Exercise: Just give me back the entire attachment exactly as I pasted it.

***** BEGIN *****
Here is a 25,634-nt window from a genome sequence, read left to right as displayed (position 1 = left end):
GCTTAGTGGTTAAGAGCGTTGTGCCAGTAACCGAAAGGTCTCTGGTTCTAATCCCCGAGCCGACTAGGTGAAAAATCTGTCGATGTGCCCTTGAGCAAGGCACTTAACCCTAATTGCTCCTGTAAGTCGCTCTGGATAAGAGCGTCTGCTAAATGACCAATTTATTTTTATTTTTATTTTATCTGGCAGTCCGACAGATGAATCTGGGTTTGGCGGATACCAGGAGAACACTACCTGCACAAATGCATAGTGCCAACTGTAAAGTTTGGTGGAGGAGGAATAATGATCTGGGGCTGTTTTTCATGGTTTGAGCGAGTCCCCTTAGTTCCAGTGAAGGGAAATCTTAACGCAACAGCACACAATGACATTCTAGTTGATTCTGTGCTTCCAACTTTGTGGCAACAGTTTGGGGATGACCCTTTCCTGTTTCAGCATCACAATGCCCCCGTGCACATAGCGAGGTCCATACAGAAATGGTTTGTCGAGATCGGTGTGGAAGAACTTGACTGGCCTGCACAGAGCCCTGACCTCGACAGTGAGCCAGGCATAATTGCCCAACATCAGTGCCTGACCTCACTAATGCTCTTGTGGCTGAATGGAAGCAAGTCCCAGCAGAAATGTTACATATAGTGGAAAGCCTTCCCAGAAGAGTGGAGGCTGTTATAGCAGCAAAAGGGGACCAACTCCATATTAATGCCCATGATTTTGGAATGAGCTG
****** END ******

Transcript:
Here is a 25,634-nt window from a genome sequence, read left to right as displayed (position 1 = left end):
GCTTAGTGGTTAAGAGCGTTGTGCCAGTAACCGAAAGGTCTCTGGTTCTAATCCCCGAGCCGACTAGGTGAAAAATCTGTCGATGTGCCCTTGAGCAAGGCACTTAACCCTAATTGCTCCTGTAAGTCGCTCTGGATAAGAGCGTCTGCTAAATGACCAATTTATTTTTATTTTTATTTTATCTGGCAGTCCGACAGATGAATCTGGGTTTGGCGGATACCAGGAGAACACTACCTGCACAAATGCATAGTGCCAACTGTAAAGTTTGGTGGAGGAGGAATAATGATCTGGGGCTGTTTTTCATGGTTTGAGCGAGTCCCCTTAGTTCCAGTGAAGGGAAATCTTAACGCAACAGCACACAATGACATTCTAGTTGATTCTGTGCTTCCAACTTTGTGGCAACAGTTTGGGGATGACCCTTTCCTGTTTCAGCATCACAATGCCCCCGTGCACATAGCGAGGTCCATACAGAAATGGTTTGTCGAGATCGGTGTGGAAGAACTTGACTGGCCTGCACAGAGCCCTGACCTCGACAGTGAGCCAGGCATAATTGCCCAACATCAGTGCCTGACCTCACTAATGCTCTTGTGGCTGAATGGAAGCAAGTCCCAGCAGAAATGTTACATATAGTGGAAAGCCTTCCCAGAAGAGTGGAGGCTGTTATAGCAGCAAAAGGGGACCAACTCCATATTAATGCCCATGATTTTGGAATGAGCTG